None of us has witnessed such an event, but Christians are in a love relationship with the One who lived it. We have his words, his counsel, his promises. We have his presence as “Immanuel” — which means “God with us.”

We will never be in a situation truly alone, forsaken, with no one to turn to. God is with us — everywhere, always, forever.

And this is the way Jesus spent his last, torturous day:

  • He forgave his crucifiers.
  • He promised a future in paradise.
  • He showed us where to direct our desperate questions.
  • He tended to family and loved ones.
  • He expressed his need.

And now he was finished. That searing debt — the debt owed by every hater, abuser, cheater and liar, every murderer and thief and oppressor, every one among us, in other words — could now be accounted for. This is the extravagant price of real justice. This is the source of mercy. This is the wellspring of real, living love.

Every damaged human being, every sinful soul, every hopeless, helpless, horrid, evil-infested heart is covered in this exchange — by grace, in full, in advance of the final reckoning day. If we embrace that gift and live every moment as an expression of gratitude for it, our lives can point others to the same Good News, that Jesus the Crucified finished this debt for them, too.

Charles Spurgeon, the great British preacher, put it this way in a sermon delivered in 1861:

“Come with me, poor soul, and you and I will stand together this morning, while the tempest gathers, for we are not afraid. How sharp that lightning flash! But yet we tremble not. How terrible that peal of thunder! And yet we are not alarmed — and why? Is there anything in us why we should escape? No, but we are standing beneath the cross—that precious cross, which like some noble lightning-conductor in the storm, takes to itself all the death from the lightning and all the fury from the tempest. We are safe. Loud may you roar, O thundering law, and terribly may you flash, O avenging justice! We can look up with calm delight to all the tumult of the elements, for we are safe beneath the cross.”

Safe beneath the cross, where Jesus the Christ said “It is finished.”

Much remains undone in our lives and in our world. But the most important mission is accomplished. God has made a way for us.

Let us give thanks, embrace the gift and spread that Good News. It is finished and we are safe with him.

“Father, into your hands I commend my spirit.” (Luke 23:46)

Written by David McClure

Luke 23:46: And when Jesus had cried with a loud voice, he said, Father, into thy hands I commend my spirit; and having said thus, he gave up the ghost.

David McClureI have come here from the wreckage of a marriage and a life to find a sanctuary. For some reason, I feel that I am supposed to be here at this place and time. I don’t understand why that is so, but it is. I’ve never been one with clever words or glib phrases. I was a sailor and remain one in my heart.

I can’t write poetry, but I know when it speaks to my heart and soul. I’d like to share this as what I feel from this passage. It may be found in several versions and attributed to different people on the net, but this is the version that has helped me through some very dark days.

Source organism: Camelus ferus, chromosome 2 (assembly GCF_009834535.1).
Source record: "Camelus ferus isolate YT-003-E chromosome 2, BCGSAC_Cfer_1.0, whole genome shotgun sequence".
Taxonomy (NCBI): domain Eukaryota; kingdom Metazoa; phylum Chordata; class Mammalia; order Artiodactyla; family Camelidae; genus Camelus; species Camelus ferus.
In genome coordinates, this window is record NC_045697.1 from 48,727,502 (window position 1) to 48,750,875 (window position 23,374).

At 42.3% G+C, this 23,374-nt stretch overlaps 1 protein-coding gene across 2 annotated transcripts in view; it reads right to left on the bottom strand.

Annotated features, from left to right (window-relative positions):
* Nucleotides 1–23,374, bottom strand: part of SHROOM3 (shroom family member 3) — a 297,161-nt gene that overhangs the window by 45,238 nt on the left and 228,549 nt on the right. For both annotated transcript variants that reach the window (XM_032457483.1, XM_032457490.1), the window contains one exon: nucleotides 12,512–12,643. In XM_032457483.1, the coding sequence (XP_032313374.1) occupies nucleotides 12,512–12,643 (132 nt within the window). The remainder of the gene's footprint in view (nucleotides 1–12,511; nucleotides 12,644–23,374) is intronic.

“My life is but a weaving, between my God and me.

I do not choose the colors, He worketh steadily.

Ofttimes He weaves in sorrow, and I, in foolish pride,

Forget He sees the upper, and I, the underside.

Not ‘til the loom is silent, and the shuttles cease to fly

Will God unroll the canvas and explain the reason why

the dark threads are as needful, in the Master Weavers’ hands

as are the threads of gold and silver in the pattern He has planned.”

JESUS KNEW HIS FATE. From the time of starting His ministry, He knew what awaited Him. He pleaded (more than once) to be released from it, but it was ALWAYS accompanied by “If it be Your will” when He spoke.

He knew His thread in the pattern. We are not that fortunate, if that is the phrase. We wonder, wander and stray from the path, but can always come back to the Presence and the Love that is the Divine.

I am thankful for that mercy and know that on an appointed day, I will stand before the Judgment Seat. I hope that it will be with humility and acceptance of whatever is determined to be my fate.

Closing commentary from Pastor Mueller:

I once was speaking with a young colleague, who carried a certain suspicion as to whether or not lay people could be trusted to do ministry without the help of clergy. I responded simply by saying: “Trust God’s people!” This is what I have done here. I did not edit any of these. I responded to questions if asked. These offerings are genuinely from the hearts and minds of your fellow Christians here at St. Mark’s. I realize that this was not generally an easy task, but they all have done marvelously. I thank them all!

And now may the Lord bless you and keep you, make his face shine upon you, lift up his countenance upon you and give you peace!

To the old rugged cross I will ever be true,

its shame and reproach gladly bear;

Christ will call me some day to my home far away,

where his glory forever I’ll share.


So I’ll cherish the old rugged cross,

till my trophies at last I lay down;

I will cling to the old rugged cross,

and exchange it some day for a crown.